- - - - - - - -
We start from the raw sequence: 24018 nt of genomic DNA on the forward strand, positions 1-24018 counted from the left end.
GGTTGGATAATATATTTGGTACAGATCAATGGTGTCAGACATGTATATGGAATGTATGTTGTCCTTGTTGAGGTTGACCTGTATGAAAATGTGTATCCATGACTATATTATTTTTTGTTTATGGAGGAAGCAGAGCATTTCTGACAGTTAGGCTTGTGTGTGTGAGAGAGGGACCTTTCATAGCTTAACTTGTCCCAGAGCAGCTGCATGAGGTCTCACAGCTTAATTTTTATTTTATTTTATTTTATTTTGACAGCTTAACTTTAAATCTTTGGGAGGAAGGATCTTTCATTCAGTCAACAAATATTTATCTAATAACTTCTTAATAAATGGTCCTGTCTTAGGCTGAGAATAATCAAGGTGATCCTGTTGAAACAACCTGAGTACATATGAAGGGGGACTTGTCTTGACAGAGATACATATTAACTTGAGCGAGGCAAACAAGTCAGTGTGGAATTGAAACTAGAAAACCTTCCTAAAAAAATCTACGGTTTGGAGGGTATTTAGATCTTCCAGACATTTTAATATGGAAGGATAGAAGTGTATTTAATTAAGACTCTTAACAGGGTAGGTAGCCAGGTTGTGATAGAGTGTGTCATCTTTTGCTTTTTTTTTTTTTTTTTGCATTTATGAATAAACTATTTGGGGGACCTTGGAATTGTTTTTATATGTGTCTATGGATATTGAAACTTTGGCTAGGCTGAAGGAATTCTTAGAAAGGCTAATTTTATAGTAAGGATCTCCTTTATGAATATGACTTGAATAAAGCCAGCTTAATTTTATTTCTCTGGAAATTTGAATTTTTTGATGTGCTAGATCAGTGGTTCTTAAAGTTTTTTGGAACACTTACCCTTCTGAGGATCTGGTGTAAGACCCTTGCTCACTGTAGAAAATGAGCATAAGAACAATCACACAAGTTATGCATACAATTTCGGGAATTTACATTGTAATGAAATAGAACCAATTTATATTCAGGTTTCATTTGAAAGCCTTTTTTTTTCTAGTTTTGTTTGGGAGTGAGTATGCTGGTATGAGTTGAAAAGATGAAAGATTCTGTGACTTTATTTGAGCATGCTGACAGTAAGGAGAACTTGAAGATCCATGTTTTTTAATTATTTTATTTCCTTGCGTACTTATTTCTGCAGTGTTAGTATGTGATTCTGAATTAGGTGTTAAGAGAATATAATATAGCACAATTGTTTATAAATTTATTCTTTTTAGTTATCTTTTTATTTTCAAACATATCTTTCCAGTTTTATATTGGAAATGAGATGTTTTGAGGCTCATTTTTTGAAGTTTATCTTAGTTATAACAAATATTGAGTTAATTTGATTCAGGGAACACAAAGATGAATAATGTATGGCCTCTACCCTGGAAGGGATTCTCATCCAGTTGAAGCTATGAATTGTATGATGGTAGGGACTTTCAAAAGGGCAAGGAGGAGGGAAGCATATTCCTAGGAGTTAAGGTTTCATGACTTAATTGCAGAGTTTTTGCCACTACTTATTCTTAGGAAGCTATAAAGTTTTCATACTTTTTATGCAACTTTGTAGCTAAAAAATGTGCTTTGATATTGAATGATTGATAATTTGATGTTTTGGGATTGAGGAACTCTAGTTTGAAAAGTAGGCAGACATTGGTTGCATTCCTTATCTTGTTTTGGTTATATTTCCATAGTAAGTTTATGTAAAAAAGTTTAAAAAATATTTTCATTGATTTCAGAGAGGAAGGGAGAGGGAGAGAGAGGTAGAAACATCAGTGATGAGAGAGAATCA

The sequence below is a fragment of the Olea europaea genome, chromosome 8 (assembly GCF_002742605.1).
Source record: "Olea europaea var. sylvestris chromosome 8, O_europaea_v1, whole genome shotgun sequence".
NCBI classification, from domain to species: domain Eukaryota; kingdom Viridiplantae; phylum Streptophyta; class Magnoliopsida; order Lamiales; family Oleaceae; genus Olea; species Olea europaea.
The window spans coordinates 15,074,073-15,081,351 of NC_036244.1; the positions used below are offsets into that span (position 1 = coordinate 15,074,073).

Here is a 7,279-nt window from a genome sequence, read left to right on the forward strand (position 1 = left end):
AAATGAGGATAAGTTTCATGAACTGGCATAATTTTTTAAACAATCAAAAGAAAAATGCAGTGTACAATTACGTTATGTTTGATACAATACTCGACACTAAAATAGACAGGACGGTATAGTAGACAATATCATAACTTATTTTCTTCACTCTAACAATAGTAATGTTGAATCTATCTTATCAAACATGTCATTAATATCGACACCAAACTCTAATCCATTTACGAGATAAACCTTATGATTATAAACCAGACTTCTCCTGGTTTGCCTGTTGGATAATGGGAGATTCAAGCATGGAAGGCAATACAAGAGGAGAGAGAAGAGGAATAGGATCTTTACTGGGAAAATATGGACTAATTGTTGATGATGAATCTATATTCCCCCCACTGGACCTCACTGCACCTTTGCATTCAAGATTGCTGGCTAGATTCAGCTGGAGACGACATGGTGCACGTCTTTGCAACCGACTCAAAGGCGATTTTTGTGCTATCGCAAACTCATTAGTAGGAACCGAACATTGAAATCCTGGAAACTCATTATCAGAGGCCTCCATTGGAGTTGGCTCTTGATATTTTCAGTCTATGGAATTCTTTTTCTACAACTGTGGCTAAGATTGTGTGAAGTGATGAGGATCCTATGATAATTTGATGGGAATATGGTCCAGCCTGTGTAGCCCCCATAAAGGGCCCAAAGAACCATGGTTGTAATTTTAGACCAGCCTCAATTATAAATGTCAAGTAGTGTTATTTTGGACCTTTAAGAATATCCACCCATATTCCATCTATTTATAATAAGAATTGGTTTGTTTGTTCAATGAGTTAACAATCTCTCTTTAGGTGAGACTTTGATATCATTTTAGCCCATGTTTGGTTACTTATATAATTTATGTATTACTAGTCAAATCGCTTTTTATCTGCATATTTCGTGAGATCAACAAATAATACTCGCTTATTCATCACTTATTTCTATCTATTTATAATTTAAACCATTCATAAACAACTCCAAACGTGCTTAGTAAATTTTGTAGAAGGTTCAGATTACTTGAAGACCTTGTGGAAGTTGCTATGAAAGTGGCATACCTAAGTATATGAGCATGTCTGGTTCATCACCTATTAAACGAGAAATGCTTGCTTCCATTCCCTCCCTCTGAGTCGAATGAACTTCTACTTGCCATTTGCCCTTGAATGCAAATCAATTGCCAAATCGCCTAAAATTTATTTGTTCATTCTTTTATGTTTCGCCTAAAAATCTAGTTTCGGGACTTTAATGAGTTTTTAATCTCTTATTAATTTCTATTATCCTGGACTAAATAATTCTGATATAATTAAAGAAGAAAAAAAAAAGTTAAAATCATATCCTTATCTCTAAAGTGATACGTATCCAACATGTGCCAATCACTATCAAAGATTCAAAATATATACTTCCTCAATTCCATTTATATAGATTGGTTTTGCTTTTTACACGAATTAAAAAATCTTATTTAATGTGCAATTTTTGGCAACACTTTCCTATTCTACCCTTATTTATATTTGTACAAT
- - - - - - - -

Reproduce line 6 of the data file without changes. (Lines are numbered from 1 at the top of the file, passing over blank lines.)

The window spans coordinates 15,074,073-15,081,351 of NC_036244.1; the positions used below are offsets into that span (position 1 = coordinate 15,074,073).